During a holiday visit you notice your aging parent is unsafe at home
December 14, 2022
Perhaps your aging parent has been having health issues, but when you’ve connected with them by phone over the course of the year, they’ve given you assurances they’re coping just fine.
The trouble is that things may not actually be fine. And that may only become clear when you visit them over the holidays.
A quick look in their fridge may indicate they’re not eating properly. Or loose pills strewn around the house may suggest they’re not taking their medications. Or you may uncover a stack of unpaid bills. Or they might simply look more frail than the last time you saw them.
Sometimes, it’s only when families get together in person during the holidays that these sorts of red flags reveal themselves.
If you find yourself in this situation during the holidays, here are some things to keep in mind.
There may be any number of reasons your parent didn’t tell you about these issues previously. Perhaps they didn’t want to worry you. Or they simply wanted to soldier on, hoping that things would eventually get better. Or they didn’t recognize the problem, either because they’d gotten used to living with it or it’s affected their mental abilities.
There may be a treatable medical cause for their decline. For instance, there may be an adverse reaction between drugs they’ve been prescribed by different medical specialists. If they’re confused, it might not be a sign of dementia but rather a reversible condition like a urinary tract infection. If they’re experiencing depression, getting proper treatment can make a big difference. That’s why it’s important to make sure they get a proper medical assessment by a physician – like a family doctor or geriatrician – who will look at all their health issues together.
Your parent may be resistant to receiving your help. They may be concerned that you now see them as frail and incapable. They may even worry you’ll try to coerce them into moving. Avoid backing them into a corner. Invite them to share their concerns. Listen. Don’t debate what they’re feeling. Show that you’re taking them seriously by offering to help them come up with a safety plan that takes their concerns into account. Let them see that you’re on their side.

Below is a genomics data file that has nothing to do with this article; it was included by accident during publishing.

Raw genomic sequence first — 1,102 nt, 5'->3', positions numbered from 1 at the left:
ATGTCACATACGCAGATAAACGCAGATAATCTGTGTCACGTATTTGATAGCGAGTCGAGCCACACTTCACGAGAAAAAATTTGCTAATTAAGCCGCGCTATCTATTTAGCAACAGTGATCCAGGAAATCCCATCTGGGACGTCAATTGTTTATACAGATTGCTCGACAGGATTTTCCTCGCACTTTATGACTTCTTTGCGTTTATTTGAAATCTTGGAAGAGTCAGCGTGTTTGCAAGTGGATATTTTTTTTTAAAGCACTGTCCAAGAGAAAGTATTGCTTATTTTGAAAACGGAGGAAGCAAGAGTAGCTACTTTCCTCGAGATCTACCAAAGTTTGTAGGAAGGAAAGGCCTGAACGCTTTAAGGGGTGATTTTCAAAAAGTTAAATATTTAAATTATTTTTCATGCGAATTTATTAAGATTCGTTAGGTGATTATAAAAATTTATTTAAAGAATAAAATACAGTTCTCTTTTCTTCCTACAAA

If your parent has a diagnosis of dementia, there are additional considerations. If they push back when you identify safety concerns, it’s easy to assume they’re choosing to be difficult, but that may not be the case. Keep in mind that their dementia may be making it hard for them to interpret the world around them (including you) and respond in a “reasonable” way.
Find ways to address safety concerns. This may involve making modifications to their home, such as installing grab bars or getting a shower seat. Or it might involve enrolling them in community support programs like Meals on Wheels or an adult day program. Or it could involve getting a health professional, like an occupational therapist, to come into their home and conduct a formal home safety inspection and make recommendations.
If you still feel they’re unsafe at home, consider other options. One of those options could be a move to a retirement home where you can be assured their health, safety, and social needs will be looked after. If your parent isn’t willing to consider a permanent move to a retirement home at this point, they might be more amenable to a temporary stay of a week or more, especially if you pitch it as a bit of a winter vacation for them. With any luck, the short stay will show them that life in a retirement home is better than they thought it would be, and they’ll be more open to a permanent move.
If you’re considering retirement homes in the Ottawa area and would like help having a conversation with your parent, call, text, or email us. We’ve done this for hundreds of families.
The holidays can be a stressful time when these sorts of unexpected issues crop up. You may have to adapt your plans on the fly. That said, we hope you still have the opportunity to enjoy your time together as a family.